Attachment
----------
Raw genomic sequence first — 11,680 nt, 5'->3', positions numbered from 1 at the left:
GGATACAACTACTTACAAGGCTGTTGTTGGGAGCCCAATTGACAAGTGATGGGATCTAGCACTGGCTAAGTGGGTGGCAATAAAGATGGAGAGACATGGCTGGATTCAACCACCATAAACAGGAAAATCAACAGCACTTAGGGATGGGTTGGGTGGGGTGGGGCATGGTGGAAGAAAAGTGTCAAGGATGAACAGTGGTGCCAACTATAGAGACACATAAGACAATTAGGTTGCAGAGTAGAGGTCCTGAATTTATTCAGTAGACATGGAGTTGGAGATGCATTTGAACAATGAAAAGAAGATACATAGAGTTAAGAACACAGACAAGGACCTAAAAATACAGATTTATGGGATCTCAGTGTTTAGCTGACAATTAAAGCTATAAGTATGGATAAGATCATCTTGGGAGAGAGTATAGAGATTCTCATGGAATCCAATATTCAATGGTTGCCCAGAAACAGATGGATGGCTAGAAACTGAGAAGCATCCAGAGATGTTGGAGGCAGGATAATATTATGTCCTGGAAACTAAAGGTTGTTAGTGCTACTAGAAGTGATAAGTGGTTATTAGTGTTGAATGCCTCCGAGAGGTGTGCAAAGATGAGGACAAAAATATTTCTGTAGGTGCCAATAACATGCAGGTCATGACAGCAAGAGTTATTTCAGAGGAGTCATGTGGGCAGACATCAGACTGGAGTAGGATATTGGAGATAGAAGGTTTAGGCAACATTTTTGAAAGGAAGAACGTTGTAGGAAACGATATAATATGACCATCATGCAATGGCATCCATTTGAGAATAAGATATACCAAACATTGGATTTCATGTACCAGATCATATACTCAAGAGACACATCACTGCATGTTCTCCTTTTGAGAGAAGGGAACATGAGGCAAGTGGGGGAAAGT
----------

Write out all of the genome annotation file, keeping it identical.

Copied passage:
Raw genomic sequence first — 11,680 nt, 5'->3', positions numbered from 1 at the left:
GGATACAACTACTTACAAGGCTGTTGTTGGGAGCCCAATTGACAAGTGATGGGATCTAGCACTGGCTAAGTGGGTGGCAATAAAGATGGAGAGACATGGCTGGATTCAACCACCATAAACAGGAAAATCAACAGCACTTAGGGATGGGTTGGGTGGGGTGGGGCATGGTGGAAGAAAAGTGTCAAGGATGAACAGTGGTGCCAACTATAGAGACACATAAGACAATTAGGTTGCAGAGTAGAGGTCCTGAATTTATTCAGTAGACATGGAGTTGGAGATGCATTTGAACAATGAAAAGAAGATACATAGAGTTAAGAACACAGACAAGGACCTAAAAATACAGATTTATGGGATCTCAGTGTTTAGCTGACAATTAAAGCTATAAGTATGGATAAGATCATCTTGGGAGAGAGTATAGAGATTCTCATGGAATCCAATATTCAATGGTTGCCCAGAAACAGATGGATGGCTAGAAACTGAGAAGCATCCAGAGATGTTGGAGGCAGGATAATATTATGTCCTGGAAACTAAAGGTTGTTAGTGCTACTAGAAGTGATAAGTGGTTATTAGTGTTGAATGCCTCCGAGAGGTGTGCAAAGATGAGGACAAAAATATTTCTGTAGGTGCCAATAACATGCAGGTCATGACAGCAAGAGTTATTTCAGAGGAGTCATGTGGGCAGACATCAGACTGGAGTAGGATATTGGAGATAGAAGGTTTAGGCAACATTTTTGAAAGGAAGAACGTTGTAGGAAACGATATAATATGACCATCATGCAATGGCATCCATTTGAGAATAAGATATACCAAACATTGGATTTCATGTACCAGATCATATACTCAAGAGACACATCACTGCATGTTCTCCTTTTGAGAGAAGGGAACATGAGGCAAGTGGGGGAAAGT